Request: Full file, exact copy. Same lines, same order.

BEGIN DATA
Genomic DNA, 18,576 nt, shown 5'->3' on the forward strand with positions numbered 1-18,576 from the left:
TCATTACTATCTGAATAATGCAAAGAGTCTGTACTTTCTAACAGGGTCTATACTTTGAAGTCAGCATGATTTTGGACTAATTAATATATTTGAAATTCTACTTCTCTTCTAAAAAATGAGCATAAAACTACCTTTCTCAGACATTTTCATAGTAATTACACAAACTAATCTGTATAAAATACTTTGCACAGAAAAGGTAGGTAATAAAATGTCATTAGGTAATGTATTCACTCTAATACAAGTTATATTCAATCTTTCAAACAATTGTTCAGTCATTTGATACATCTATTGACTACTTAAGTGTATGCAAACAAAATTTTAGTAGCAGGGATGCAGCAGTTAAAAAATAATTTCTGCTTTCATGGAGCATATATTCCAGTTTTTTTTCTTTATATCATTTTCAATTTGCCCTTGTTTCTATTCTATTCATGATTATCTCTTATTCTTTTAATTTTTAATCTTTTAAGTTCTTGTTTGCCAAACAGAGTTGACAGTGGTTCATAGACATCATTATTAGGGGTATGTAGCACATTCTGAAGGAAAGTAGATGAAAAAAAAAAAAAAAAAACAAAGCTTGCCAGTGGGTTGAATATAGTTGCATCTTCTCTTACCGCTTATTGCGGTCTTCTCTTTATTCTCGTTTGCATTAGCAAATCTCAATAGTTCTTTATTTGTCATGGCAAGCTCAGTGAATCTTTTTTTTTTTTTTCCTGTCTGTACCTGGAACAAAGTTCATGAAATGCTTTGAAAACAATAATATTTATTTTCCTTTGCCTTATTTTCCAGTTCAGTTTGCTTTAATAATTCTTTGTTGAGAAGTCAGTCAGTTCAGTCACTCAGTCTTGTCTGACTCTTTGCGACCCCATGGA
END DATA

Genomic DNA, 18,576 nt, shown 5'->3' on the forward strand with positions numbered 1-18,576 from the left:
TCATTACTATCTGAATAATGCAAAGAGTCTGTACTTTCTAACAGGGTCTATACTTTGAAGTCAGCATGATTTTGGACTAATTAATATATTTGAAATTCTACTTCTCTTCTAAAAAATGAGCATAAAACTACCTTTCTCAGACATTTTCATAGTAATTACACAAACTAATCTGTATAAAATACTTTGCACAGAAAAGGTAGGTAATAAAATGTCATTAGGTAATGTATTCACTCTAATACAAGTTATATTCAATCTTTCAAACAATTGTTCAGTCATTTGATACATCTATTGACTACTTAAGTGTATGCAAACAAAATTTTAGTAGCAGGGATGCAGCAGTTAAAAAATAATTTCTGCTTTCATGGAGCATATATTCCAGTTTTTTTTCTTTATATCATTTTCAATTTGCCCTTGTTTCTATTCTATTCATGATTATCTCTTATTCTTTTAATTTTTAATCTTTTAAGTTCTTGTTTGCCAAACAGAGTTGACAGTGGTTCATAGACATCATTATTAGGGGTATGTAGCACATTCTGAAGGAAAGTAGATGAAAAAAAAAAAAAAAAAACAAAGCTTGCCAGTGGGTTGAATATAGTTGCATCTTCTCTTACCGCTTATTGCGGTCTTCTCTTTATTCTCGTTTGCATTAGCAAATCTCAATAGTTCTTTATTTGTCATGGCAAGCTCAGTGAATCTTTTTTTTTTTTTTCCTGTCTGTACCTGGAACAAAGTTCATGAAATGCTTTGAAAACAATAATATTTATTTTCCTTTGCCTTATTTTCCAGTTCAGTTTGCTTTAATAATTCTTTGTTGAGAAGTCAGTCAGTTCAGTCACTCAGTCTTGTCTGACTCTTTGCGACCCCATGGA